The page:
working class


those persons working for wages, especially in manual labor.
the social or economic class composed of these workers.

Origin of working class

First recorded in 1805–15
Related formswork·ing-class, adjective Unabridged Based on the Random House Unabridged Dictionary, © Random House, Inc. 2019

Related Words for working class

proletariat, proles, workfolk, workpeople

Examples from the Web for working class

Contemporary Examples of working class

Historical Examples of working class

  • It appeared that the working-class had not realised the seriousness of the situation.

    Changing Winds

    St. John G. Ervine

  • That can be effective only so long as the working-class is without sovereignty.

    A Preface to Politics

    Walter Lippmann

  • I don't think they are villagers, but of the working-class, I should say.

    T. Tembarom

    Frances Hodgson Burnett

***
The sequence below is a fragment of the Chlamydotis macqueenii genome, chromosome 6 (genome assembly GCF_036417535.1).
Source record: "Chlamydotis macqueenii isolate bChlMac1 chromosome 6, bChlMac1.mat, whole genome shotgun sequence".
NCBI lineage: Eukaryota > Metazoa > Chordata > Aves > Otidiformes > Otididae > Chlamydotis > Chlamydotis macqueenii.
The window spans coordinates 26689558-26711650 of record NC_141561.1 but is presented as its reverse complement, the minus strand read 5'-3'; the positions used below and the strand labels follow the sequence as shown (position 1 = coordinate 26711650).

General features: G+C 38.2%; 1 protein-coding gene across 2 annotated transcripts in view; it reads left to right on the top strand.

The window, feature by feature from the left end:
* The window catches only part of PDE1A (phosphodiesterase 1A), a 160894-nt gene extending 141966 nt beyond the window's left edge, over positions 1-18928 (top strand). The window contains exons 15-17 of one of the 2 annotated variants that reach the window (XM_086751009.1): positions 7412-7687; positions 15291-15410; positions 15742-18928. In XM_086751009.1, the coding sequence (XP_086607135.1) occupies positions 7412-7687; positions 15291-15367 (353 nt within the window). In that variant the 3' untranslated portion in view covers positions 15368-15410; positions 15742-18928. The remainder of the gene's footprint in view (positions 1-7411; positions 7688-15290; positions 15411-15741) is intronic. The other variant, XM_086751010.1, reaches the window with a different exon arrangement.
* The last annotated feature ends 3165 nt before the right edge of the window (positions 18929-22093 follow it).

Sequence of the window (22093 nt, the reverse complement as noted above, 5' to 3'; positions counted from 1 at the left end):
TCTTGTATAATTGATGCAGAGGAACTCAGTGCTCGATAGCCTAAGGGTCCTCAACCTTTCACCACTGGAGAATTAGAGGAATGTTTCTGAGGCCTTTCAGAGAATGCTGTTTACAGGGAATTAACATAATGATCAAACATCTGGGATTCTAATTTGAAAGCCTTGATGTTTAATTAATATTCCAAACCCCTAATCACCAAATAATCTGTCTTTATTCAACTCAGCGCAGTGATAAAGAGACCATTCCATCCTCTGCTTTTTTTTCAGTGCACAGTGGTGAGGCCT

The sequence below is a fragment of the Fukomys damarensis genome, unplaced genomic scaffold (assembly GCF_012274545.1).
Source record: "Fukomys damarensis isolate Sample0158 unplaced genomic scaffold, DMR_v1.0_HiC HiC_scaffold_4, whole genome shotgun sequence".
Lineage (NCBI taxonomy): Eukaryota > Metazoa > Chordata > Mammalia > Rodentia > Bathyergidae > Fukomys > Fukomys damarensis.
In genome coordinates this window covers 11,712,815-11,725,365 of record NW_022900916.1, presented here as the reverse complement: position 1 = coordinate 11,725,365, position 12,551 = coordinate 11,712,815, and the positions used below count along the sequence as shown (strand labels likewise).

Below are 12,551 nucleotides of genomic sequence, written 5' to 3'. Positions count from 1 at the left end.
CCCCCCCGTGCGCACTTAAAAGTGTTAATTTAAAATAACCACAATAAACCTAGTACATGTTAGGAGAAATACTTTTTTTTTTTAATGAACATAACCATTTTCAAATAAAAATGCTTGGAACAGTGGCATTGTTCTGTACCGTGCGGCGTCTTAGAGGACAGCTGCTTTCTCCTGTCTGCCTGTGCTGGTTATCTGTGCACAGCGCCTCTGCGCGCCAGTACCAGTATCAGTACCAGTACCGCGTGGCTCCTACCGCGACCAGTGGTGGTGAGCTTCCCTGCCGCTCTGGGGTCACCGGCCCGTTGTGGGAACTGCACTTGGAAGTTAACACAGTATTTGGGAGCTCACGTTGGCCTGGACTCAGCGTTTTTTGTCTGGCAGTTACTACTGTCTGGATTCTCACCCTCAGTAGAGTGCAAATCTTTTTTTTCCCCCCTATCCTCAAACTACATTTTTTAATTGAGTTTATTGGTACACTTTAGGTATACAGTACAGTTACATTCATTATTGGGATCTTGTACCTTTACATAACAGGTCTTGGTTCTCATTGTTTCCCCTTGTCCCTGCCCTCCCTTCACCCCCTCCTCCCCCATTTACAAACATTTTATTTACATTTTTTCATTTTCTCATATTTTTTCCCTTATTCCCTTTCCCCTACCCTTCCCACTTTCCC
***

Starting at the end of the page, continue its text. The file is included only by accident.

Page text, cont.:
• Remains the working-class to see what it can do with the opportunity.

  • “But the working-class is incapable,” says the capitalist class.

British Dictionary definitions for working class

working class


Also called: proletariat the social stratum, usually of low status, that consists of those who earn wages, esp as manual workersCompare lower class, middle class, upper class

adjective working-class

of, relating to, or characteristic of the working class
Collins English Dictionary - Complete & Unabridged 2012 Digital Edition © William Collins Sons & Co. Ltd. 1979, 1986 © HarperCollins Publishers 1998, 2000, 2003, 2005, 2006, 2007, 2009, 2012

working class in Culture

working class

In the United States, the population of blue-collar workers, particularly skilled and semiskilled laborers, who differ in values, but not necessarily in income, from the middle class. In Marxism, this term refers to propertyless factory workers.

The New Dictionary of Cultural Literacy, Third Edition Copyright © 2005 by Houghton Mifflin Harcourt Publishing Company. Published by Houghton Mifflin Harcourt Publishing Company. All rights reserved.